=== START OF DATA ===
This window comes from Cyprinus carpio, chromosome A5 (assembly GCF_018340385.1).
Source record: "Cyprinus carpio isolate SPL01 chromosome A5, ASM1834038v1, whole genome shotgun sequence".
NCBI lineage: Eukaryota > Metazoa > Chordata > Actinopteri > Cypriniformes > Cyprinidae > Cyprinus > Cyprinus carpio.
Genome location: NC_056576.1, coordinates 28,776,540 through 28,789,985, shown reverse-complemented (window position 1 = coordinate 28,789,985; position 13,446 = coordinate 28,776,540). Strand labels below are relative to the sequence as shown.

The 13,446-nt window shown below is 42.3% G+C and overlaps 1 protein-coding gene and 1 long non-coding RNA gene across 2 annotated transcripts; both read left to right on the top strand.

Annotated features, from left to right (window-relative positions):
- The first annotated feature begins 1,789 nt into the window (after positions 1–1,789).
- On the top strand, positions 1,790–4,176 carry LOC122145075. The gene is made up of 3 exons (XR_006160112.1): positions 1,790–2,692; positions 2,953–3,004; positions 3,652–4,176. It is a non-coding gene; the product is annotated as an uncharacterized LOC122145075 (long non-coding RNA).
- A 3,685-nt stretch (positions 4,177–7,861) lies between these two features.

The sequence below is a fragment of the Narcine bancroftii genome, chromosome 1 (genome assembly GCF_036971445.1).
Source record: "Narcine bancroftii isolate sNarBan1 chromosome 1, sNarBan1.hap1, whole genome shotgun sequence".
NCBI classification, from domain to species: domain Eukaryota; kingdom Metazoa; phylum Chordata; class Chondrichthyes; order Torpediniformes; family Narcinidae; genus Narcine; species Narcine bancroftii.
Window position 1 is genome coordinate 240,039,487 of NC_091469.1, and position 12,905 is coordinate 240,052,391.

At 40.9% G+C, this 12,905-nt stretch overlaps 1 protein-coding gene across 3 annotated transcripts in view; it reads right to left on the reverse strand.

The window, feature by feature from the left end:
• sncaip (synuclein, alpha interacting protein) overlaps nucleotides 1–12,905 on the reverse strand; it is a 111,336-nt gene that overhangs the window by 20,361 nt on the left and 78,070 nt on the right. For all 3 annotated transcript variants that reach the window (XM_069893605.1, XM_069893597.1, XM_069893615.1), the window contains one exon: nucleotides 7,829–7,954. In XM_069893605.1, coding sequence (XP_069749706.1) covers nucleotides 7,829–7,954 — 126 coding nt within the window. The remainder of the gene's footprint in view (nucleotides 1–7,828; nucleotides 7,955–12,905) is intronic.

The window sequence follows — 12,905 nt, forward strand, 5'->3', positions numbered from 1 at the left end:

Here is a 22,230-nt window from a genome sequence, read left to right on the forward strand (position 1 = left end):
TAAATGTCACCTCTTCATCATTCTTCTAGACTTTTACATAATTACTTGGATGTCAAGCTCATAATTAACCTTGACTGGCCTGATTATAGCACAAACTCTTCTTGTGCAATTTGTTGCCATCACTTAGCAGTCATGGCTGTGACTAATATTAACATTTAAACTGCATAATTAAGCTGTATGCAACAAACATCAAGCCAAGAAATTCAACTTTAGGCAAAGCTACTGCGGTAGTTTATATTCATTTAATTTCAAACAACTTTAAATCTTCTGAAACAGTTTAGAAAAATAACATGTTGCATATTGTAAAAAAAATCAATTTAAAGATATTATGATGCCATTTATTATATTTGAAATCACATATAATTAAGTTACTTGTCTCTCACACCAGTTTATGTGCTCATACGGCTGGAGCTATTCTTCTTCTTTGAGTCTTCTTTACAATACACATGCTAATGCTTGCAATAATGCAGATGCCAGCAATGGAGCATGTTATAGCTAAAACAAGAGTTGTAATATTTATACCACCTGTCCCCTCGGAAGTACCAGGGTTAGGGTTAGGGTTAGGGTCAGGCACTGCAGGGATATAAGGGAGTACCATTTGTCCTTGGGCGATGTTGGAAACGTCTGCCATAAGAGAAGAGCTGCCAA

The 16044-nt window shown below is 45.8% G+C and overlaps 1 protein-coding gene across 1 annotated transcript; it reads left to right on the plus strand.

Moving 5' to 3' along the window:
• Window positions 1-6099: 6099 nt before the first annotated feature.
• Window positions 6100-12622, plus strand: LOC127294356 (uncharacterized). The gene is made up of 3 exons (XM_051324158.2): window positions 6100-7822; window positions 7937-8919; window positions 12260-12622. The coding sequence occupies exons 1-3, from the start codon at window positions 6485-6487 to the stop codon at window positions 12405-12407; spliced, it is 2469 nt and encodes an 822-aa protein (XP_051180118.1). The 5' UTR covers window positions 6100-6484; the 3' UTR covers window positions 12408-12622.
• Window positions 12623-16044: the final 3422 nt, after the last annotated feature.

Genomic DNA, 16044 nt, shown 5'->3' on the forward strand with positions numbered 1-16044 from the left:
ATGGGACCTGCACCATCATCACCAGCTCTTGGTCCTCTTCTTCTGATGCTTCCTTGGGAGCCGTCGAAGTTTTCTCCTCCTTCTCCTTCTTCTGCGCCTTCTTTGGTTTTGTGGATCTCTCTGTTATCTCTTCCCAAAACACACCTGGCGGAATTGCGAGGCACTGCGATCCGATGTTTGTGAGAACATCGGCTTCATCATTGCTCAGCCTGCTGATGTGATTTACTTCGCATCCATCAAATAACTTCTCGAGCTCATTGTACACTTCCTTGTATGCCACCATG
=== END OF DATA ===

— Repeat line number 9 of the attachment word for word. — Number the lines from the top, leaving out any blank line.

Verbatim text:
- A 3,685-nt stretch (positions 4,177–7,861) lies between these two features.